And isn’t this really how it is with everything meaningful in life? You can hold on to the memories of experiences and feelings that come and go, but the memory is only a fragile shadow of what you had experienced. While you can hold onto physical objects, they can never, in and of themselves, bring you that feeling of being alive. And although we may have people in our lives, we don’t really “have” them. People, and relationships themselves, are in a constant state of flux. If we aren’t present in our relationships with others, those chances for connection are gone forever. (More about this in a future post.)
Anyway, yes, it is easier for me to be fully engaged in the present moment in unique experiences, while away from home and other distractions. But what about everyday life? Doesn’t stuff have to get done? This is the part that’s difficult for me. You can live in the present moment while in your regular routine; you just have to choose to, and continue to do so at every opportunity. And you can still get a lot done; you just have to let go of a lot of your unproductive thoughts about the past and future that take you out of the present. I suspect that men find this easier, as their brains tend to be more compartmentalized than women, allowing them to focus more deeply on one thing at a time, but this can be challenging for anyone in this modern era, as distractions surround us constantly.
Here are some suggestions for engaging more fully in the present moment:
- When someone is talking to you, stop what you’re doing and physically turn toward him or her. If it’s a child, get down on his or her level. Maintain eye contact. This isn’t possible every time someone talks to you, (otherwise, as a mom, I’d spend all day down on one knee!) but remember to do it when you can.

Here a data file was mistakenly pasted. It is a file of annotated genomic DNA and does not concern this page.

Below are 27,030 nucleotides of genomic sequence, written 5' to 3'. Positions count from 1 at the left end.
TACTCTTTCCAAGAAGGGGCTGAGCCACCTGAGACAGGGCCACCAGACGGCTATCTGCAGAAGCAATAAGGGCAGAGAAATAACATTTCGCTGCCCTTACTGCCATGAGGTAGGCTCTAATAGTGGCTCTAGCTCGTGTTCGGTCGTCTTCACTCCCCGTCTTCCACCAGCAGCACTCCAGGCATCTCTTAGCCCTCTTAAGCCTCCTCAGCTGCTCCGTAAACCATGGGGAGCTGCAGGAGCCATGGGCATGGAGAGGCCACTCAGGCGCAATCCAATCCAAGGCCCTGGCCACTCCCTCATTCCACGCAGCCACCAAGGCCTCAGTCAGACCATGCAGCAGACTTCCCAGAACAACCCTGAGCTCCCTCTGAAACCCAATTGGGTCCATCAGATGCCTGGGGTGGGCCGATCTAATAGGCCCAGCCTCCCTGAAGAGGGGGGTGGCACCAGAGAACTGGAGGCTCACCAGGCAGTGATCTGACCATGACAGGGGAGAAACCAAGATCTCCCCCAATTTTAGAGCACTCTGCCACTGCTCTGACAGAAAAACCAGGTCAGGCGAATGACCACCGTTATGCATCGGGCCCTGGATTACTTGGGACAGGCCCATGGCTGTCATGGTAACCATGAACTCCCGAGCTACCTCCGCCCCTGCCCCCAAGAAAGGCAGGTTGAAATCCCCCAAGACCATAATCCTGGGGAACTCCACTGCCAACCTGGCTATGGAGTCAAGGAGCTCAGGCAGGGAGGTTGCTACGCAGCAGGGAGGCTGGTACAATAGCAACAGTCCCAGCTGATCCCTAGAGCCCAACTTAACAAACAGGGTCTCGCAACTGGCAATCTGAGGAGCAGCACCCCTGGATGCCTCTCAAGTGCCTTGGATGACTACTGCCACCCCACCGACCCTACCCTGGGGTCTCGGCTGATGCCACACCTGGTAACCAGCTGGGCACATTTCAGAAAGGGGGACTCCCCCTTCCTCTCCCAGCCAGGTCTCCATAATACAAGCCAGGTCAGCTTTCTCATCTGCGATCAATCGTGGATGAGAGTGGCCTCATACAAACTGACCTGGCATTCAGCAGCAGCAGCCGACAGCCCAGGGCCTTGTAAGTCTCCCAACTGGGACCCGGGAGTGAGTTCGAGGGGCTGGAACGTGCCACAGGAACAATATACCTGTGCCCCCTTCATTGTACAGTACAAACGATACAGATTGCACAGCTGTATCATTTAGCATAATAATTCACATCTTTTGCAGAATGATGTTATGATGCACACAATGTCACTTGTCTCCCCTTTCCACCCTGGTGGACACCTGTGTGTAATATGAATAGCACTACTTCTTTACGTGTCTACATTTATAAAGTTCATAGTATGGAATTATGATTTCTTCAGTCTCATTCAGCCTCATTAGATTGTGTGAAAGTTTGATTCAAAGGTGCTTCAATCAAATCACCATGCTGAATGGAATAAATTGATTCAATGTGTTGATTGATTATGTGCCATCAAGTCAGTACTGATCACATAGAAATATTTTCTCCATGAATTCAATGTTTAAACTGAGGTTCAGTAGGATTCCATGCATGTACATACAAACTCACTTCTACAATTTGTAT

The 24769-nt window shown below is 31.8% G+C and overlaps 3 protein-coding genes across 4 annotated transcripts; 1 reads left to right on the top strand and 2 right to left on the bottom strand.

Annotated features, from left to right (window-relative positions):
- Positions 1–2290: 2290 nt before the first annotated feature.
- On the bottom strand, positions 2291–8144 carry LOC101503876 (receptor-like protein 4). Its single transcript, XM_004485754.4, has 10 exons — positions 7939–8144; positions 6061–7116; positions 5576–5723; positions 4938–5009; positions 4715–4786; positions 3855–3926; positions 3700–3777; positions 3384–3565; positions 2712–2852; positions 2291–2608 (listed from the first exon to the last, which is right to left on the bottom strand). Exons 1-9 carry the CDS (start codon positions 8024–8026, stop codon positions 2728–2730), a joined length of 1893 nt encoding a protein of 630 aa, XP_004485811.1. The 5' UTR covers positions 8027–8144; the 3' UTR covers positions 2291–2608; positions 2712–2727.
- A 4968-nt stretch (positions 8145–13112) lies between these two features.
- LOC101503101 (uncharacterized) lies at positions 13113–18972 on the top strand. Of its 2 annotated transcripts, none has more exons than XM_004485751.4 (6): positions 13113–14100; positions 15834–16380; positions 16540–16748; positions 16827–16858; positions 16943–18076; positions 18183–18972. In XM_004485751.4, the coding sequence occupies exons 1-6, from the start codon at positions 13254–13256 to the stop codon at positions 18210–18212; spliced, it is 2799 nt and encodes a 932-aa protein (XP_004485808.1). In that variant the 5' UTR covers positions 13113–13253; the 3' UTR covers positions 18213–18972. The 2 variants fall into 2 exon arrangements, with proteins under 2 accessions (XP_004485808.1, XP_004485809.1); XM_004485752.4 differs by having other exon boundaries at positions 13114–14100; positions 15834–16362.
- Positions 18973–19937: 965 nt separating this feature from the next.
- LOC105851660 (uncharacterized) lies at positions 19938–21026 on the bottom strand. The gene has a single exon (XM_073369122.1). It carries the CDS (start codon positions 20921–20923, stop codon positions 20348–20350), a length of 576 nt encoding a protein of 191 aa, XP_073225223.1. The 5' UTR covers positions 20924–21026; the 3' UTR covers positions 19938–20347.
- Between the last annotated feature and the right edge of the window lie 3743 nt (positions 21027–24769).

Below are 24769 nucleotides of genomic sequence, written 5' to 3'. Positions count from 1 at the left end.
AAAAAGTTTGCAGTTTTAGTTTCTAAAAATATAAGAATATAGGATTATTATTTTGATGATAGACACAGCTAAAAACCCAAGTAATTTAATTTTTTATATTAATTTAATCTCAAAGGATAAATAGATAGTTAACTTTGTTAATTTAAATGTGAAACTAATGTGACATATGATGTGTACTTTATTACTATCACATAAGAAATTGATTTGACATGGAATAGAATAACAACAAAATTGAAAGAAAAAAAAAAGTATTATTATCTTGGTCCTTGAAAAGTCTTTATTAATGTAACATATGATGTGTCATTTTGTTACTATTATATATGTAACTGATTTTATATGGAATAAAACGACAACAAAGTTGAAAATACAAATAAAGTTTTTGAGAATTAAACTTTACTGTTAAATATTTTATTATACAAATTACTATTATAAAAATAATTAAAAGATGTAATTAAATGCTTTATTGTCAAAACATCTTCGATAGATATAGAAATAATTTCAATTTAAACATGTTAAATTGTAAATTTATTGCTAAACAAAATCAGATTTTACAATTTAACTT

- Try to be present whenever you eat food or enjoy a drink. Slow down and really let yourself savor what you’re smelling and tasting, and feel the textures and the sensation of chewing and swallowing. Feel gratitude in your heart that you are able to enjoy this food and be filled by it. A new rule I’ve set for myself is to only eat sitting down, although it’s been hard to break the snacking-in-the-pantry habit! (While in Japan, I was impressed by the cultural expectation that you always sit to eat. That shows that they honor food and the experience of nourishing the body. If there was no place to sit, they would stand there and eat. When I licked my green tea ice cream cone while walking down the street, I got some weird looks until I realized what I was doing!)
- Find time each day to be outdoors and just be. Working and playing outside are great, but stop and take time to notice what you see, hear, smell, and feel, especially out in nature. This morning before 6 am, when my baby woke me up, I caught the most vibrant, colorful sunrise, already starting to fade, and it changed to muted and dull in just a matter of seconds. Yet that small moment has impacted my whole day.
- You don’t have to stop and be still to be fully engaged in the present moment. Instead of constantly being distracted by thoughts of what you’re going to do next, think about what you’re doing now. For example, when house-cleaning, notice how much better it looks than it did before and feel gratitude that you have the energy to put in order and beautify your surroundings.
- Train yourself out of the Pavlovian response of jumping up and grabbing your phone every time it chimes. In most cases, text messages can wait a few minutes or even a couple hours. It may feel uncomfortable to sit there and keep doing what you were doing without checking your phone right away. But if you keep trying it, you will begin to feel a sense of liberation as you realize that you are the master of this tool and not the other way around. You can choose to act rather than being acted upon.
I’d love to hear from you, readers. What really makes you feel alive? In what ways do you bring more presence into your life? How do you reduce distractions that pull you out of the present moment?